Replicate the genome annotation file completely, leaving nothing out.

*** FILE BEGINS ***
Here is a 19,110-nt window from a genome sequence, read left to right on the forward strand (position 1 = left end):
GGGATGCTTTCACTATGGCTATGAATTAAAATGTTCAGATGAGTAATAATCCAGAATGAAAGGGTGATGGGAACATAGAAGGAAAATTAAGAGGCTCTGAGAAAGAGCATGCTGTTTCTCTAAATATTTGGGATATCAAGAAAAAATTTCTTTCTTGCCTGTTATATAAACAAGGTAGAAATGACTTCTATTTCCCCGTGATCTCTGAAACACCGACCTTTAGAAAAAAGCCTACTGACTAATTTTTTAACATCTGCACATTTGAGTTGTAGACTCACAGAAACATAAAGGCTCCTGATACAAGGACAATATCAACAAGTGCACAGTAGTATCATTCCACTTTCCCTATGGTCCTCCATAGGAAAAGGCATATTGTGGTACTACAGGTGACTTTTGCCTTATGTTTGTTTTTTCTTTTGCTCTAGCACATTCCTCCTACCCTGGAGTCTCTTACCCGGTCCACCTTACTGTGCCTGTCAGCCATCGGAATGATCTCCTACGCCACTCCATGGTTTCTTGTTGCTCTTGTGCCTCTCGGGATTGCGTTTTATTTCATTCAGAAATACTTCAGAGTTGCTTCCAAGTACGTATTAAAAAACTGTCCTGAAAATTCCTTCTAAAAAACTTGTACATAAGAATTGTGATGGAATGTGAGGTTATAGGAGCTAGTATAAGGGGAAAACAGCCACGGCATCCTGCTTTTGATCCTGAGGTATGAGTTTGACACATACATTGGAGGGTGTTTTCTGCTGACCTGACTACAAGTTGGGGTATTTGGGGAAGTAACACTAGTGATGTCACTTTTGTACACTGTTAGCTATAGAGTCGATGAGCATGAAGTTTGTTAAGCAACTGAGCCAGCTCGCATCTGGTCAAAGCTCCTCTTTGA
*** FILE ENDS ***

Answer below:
Here is a 19,110-nt window from a genome sequence, read left to right on the forward strand (position 1 = left end):
GGGATGCTTTCACTATGGCTATGAATTAAAATGTTCAGATGAGTAATAATCCAGAATGAAAGGGTGATGGGAACATAGAAGGAAAATTAAGAGGCTCTGAGAAAGAGCATGCTGTTTCTCTAAATATTTGGGATATCAAGAAAAAATTTCTTTCTTGCCTGTTATATAAACAAGGTAGAAATGACTTCTATTTCCCCGTGATCTCTGAAACACCGACCTTTAGAAAAAAGCCTACTGACTAATTTTTTAACATCTGCACATTTGAGTTGTAGACTCACAGAAACATAAAGGCTCCTGATACAAGGACAATATCAACAAGTGCACAGTAGTATCATTCCACTTTCCCTATGGTCCTCCATAGGAAAAGGCATATTGTGGTACTACAGGTGACTTTTGCCTTATGTTTGTTTTTTCTTTTGCTCTAGCACATTCCTCCTACCCTGGAGTCTCTTACCCGGTCCACCTTACTGTGCCTGTCAGCCATCGGAATGATCTCCTACGCCACTCCATGGTTTCTTGTTGCTCTTGTGCCTCTCGGGATTGCGTTTTATTTCATTCAGAAATACTTCAGAGTTGCTTCCAAGTACGTATTAAAAAACTGTCCTGAAAATTCCTTCTAAAAAACTTGTACATAAGAATTGTGATGGAATGTGAGGTTATAGGAGCTAGTATAAGGGGAAAACAGCCACGGCATCCTGCTTTTGATCCTGAGGTATGAGTTTGACACATACATTGGAGGGTGTTTTCTGCTGACCTGACTACAAGTTGGGGTATTTGGGGAAGTAACACTAGTGATGTCACTTTTGTACACTGTTAGCTATAGAGTCGATGAGCATGAAGTTTGTTAAGCAACTGAGCCAGCTCGCATCTGGTCAAAGCTCCTCTTTGA